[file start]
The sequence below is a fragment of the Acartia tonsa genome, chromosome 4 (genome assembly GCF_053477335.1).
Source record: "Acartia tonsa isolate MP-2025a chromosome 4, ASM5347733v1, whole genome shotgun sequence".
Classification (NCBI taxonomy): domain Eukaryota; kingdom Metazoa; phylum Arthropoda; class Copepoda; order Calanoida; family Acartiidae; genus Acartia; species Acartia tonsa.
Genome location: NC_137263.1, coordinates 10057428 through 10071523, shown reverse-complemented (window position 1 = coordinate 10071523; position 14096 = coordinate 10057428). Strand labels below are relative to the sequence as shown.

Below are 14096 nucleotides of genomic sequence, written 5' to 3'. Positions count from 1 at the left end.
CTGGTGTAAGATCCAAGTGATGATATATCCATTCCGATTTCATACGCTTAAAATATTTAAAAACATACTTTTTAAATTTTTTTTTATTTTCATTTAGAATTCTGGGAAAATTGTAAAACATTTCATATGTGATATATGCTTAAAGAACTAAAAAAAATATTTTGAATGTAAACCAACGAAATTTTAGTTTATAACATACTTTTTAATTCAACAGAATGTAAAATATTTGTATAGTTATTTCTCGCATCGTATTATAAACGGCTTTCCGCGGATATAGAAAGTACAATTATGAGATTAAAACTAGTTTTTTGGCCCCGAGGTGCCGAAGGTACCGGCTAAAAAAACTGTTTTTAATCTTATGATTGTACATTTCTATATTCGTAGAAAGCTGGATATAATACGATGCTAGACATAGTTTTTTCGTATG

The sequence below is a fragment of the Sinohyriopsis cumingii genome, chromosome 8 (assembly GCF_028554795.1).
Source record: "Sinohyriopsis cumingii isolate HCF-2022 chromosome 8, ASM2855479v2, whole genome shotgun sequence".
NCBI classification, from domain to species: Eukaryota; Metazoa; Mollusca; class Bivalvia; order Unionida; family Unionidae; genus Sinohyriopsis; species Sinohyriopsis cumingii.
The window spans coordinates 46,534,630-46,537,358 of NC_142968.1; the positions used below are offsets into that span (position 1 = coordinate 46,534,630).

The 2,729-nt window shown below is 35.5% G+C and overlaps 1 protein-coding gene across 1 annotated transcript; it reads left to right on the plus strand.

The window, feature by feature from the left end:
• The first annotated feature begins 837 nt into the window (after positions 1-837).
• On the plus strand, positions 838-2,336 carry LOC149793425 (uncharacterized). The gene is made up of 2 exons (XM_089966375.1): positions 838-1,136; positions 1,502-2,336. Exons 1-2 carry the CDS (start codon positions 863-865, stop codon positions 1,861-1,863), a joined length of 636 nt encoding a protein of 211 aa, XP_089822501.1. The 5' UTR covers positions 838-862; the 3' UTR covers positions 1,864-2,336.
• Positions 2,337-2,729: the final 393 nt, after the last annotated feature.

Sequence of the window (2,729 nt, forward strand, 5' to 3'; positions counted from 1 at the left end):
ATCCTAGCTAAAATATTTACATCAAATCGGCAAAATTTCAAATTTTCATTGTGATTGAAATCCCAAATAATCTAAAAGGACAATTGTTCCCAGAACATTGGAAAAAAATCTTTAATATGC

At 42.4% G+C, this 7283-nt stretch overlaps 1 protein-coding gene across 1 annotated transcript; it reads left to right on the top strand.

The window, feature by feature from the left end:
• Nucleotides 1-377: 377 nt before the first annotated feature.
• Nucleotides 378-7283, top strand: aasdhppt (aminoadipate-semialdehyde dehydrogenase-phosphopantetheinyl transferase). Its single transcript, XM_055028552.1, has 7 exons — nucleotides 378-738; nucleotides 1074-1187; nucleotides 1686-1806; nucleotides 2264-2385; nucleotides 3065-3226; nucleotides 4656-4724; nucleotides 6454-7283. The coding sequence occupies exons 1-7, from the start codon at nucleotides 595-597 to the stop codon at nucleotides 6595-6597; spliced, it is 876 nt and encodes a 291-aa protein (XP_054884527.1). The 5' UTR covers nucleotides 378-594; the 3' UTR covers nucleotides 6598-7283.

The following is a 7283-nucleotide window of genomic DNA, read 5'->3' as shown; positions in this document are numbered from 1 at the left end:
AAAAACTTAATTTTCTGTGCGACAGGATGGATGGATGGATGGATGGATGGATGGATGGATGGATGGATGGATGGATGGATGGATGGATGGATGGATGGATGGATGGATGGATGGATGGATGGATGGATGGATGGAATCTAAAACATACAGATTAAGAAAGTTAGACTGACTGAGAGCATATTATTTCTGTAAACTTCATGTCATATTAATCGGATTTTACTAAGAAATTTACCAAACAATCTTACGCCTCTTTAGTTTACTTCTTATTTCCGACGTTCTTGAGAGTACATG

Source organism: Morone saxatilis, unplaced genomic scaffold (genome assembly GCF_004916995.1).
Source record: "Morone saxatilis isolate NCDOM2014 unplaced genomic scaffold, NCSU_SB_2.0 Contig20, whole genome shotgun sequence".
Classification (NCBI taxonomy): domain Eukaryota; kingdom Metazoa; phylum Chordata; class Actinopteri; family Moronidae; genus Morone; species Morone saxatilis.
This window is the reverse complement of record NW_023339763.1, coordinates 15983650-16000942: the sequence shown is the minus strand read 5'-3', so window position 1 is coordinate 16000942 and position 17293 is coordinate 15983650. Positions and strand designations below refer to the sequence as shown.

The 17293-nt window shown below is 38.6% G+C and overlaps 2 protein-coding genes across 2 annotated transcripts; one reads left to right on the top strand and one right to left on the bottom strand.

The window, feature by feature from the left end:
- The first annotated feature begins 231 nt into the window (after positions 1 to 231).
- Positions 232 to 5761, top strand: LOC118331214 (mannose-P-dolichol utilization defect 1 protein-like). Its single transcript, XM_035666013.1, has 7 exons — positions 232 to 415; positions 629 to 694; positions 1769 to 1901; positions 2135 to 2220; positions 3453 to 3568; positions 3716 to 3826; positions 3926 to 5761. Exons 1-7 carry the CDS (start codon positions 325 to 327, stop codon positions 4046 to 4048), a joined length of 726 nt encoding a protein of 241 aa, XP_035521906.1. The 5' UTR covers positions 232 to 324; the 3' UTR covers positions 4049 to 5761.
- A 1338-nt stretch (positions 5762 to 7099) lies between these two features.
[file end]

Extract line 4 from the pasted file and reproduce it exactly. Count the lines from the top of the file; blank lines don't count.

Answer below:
Genome location: NC_137263.1, coordinates 10057428 through 10071523, shown reverse-complemented (window position 1 = coordinate 10071523; position 14096 = coordinate 10057428). Strand labels below are relative to the sequence as shown.